I saw an article recently in the newspaper. The local writers club, (Felixstowe Scribblers) were looking for new members. I really need some discipline in my writing, joining a club, is a good idea I thought. My first task was set; 1,000 words or less on the subject of Missing Person(s)
As you may be aware, I only write what I know and I write from the heart … This story is based on true events back in the 1960’s when I was a little girl, growing up as a ‘Pommie in beautiful Australia. It’s a haunting memory, but with a valuable message. Make sure you teach your children well. Blessings.
Mum and Dad were a bit quiet this morning. They seemed happy enough around us, but then a whisper between them would serve a stillness I wasn’t used to.” You OK mum?”
“Sure, I’m fine. And how are you my ‘sweeeet’ little pumpkin”
She squeezed me up into her loving arms and gave me a big cuddle. I giggled.
“Mum, what’s Dad doing?”
“He’s getting ready to go to work …”
“But it’s Saturday?”
“He’s got an extra job to do …” she explained.
We were £10 Pommies. That’s what they called us immigrants from England. We now lived in a wooden clad house, painted lilac. It was big and very pretty compared to our old place. The nearest neighbours were off in the distance. We could see their houses, but you couldn’t hear them. It had 3 bedrooms, a bathroom and most of all, a big kitchen. Mum loved it. We could get the whole family around the dining table. The house had a veranda all around to shade us from the heat of the unrelenting Aussie sun. To me, it was just fun to run round! And so did Skipper my dog. He’d chase Marmalade the cat with me or my sisters, chasing them both. We’d see who could catch Skipper first.
One time, as I turned the corner, Skipper was coming the other way. I flew right over him. Poor Skip’, he got a telling off from my dad but it wasn’t really his fault. We were just playing. I remember thinking how very different it was from our old house in England. That was made of bricks. This house stood on bricks.
In was 1962, when we moved into the Lilac House, grateful to leave behind the barrack style housing made available for the immigrants. They were half moon in shape and made from corrugated iron and small for a family of our size. Six of us in there was a tight squeeze.
Us kids settled in nicely at school. It was some distance from our new home so we used to ride the bus. That rickety old yellow bus, would stop at the end of the lane every morning to pick us up, and drop us back again in the afternoon. Then we’d walk together, the short distance home.
When I think about those days and that school, my most vivid memory was the smell of the place.
Hot and dusty with choking whiffs of chalk in the air. Kids used to like being blackboard monitor. Not me. I hated the stuff..
One day, we were to paint a picture of someone we knew so that is could be sold to raise funds for the school. I painted one of my mum, with a bright pink smiley face and blue dress. Mum paid sixpence for it and stuck it to the icebox so she could see it every day.
I soon made friends with Kathleen. She and her family were from Ireland. She’d comment on how we were ‘aliens’.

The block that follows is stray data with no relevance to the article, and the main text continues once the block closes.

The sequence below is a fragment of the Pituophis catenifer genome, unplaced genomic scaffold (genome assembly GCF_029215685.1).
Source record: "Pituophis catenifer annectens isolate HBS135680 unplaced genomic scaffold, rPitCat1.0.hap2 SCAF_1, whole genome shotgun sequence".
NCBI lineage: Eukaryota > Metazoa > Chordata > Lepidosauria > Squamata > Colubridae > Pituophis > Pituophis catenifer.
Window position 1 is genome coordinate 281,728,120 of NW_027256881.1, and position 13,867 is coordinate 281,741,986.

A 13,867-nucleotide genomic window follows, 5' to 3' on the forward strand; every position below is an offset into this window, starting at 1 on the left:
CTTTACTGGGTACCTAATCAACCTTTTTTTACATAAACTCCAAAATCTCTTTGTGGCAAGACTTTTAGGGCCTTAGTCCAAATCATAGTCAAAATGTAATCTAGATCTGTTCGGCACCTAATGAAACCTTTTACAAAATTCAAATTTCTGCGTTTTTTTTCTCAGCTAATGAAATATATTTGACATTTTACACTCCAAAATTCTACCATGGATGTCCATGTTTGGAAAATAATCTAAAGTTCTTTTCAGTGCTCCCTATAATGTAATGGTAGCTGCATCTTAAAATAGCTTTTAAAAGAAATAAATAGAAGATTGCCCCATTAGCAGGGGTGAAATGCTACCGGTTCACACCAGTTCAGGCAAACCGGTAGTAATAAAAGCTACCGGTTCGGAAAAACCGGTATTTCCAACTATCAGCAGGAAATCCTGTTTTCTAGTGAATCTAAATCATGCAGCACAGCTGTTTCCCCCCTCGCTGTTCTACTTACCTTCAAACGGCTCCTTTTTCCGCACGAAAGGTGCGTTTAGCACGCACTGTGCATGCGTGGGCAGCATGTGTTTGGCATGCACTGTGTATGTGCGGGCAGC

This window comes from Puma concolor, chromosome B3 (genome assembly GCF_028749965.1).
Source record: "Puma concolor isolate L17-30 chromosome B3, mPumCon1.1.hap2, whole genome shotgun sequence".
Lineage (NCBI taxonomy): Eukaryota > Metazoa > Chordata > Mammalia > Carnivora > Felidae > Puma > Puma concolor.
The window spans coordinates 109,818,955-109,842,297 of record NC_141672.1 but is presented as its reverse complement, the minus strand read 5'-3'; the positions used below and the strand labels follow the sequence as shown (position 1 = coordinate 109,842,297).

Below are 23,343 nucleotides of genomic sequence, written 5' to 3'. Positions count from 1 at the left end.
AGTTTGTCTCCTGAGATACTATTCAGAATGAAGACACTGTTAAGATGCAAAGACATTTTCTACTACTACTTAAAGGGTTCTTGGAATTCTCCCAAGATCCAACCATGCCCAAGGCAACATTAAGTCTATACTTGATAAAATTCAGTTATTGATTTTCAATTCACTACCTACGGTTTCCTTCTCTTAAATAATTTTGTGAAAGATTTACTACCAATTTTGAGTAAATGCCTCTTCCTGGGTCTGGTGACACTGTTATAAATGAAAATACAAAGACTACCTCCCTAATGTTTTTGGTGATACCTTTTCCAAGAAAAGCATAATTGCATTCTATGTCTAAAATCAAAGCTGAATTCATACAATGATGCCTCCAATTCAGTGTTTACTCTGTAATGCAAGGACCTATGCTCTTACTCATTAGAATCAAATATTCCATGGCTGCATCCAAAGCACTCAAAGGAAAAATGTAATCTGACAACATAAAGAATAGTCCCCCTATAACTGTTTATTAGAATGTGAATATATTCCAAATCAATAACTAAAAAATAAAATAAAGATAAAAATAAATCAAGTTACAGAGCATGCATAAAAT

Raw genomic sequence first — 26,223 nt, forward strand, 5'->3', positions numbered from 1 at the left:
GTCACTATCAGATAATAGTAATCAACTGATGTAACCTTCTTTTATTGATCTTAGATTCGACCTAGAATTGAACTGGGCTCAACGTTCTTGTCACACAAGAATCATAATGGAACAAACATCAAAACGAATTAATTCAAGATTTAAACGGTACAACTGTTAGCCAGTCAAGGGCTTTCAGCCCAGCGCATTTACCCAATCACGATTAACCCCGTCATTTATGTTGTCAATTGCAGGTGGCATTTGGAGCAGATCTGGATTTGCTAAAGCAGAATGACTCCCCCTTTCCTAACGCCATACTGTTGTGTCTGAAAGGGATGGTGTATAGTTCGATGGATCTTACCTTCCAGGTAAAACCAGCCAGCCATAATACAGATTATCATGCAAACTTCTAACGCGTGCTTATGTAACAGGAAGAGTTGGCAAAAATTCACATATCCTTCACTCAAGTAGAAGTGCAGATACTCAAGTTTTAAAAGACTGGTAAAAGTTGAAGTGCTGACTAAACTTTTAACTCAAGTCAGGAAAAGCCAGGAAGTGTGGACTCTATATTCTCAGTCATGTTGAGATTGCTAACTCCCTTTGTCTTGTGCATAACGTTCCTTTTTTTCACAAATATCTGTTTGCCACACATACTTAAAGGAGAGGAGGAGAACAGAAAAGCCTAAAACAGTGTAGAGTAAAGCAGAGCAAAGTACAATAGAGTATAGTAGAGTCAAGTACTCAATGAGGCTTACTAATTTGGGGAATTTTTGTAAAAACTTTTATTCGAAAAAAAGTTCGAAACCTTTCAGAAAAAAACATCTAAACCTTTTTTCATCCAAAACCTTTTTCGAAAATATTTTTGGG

“What do you mean?” I said.
“Well, we are from another country”.
“But I’m not an alien, I’m a Pommie!“ We didn’t know what the actual name was for an Irish immigrant.
“Aliens” she said again laughing. We accepted it and played happily together. Two little kids, away from their homeland. Aussie kids were friendly enough, but she was my best friend.
Today was a very hot day. We hadn’t had rain for weeks. Days like these were best spent at home, but now Dad was going out again. On a Sunday?
I worried. The slightest breeze blew dust in your eyes and kept your horizon very close. Mum packed him off with bottles of water and put them into his rucksack. He donned his wide brimmed hat and tied a scarf around his neck and left, ruffling my hair as he passed me by.
“Where’s he going mum?” I asked… but she didn’t say.
“He’ll be home later”
What has brought this vivid memory back to me is the headline of a daily newspaper;
“Mother reports her two girls missing” ~ A third child, (teenager) being sought”
With relief, I read the next day that although the mother had called the police, very quickly, they had been found. Gone to a ‘friends house’ on what they thought was a ‘sleep over‘. The children were safely back at home.
Then I remembered back to those days in the 60’s and what my poor Dad must have gone through. It was years later before mum told me what had happened. Dad never spoke about it…
“A little girl had gone missing. The police were asking for volunteers to help search the woods. She’d been missing for days and they had to find her fast. Your Dad and others, joined the search parties.
On the second day they’d found her. She’d been killed. It scared us.
It was in the news and on the radio, but me and your dad tried to keep you all safe from it”
Vaguely, I did remember getting the ‘do not talk to strangers and do not accept lifts” talk … They’d sat us down altogether on the big sofa. It really did go in one ear and out the other. I was too young to understand their concern. Not long after, thank goodness my little sister paid more attention …
A man pulled up in a car along beside us as we were walking back to the house. He asked the way to a neighbours address and said he’d give us a lift if we showed him.
“No, I’m not getting in the car” my little sister shouted. “And neither are you!”
She grabbed my arm and we ran off to our house. After telling them, Mum and Dad looked very concerned and just kept hugging us. I don’t remember much else, but I do remember shortly after that, a policeman came calling…
Sadly, later that week, was when Dad joined the search party …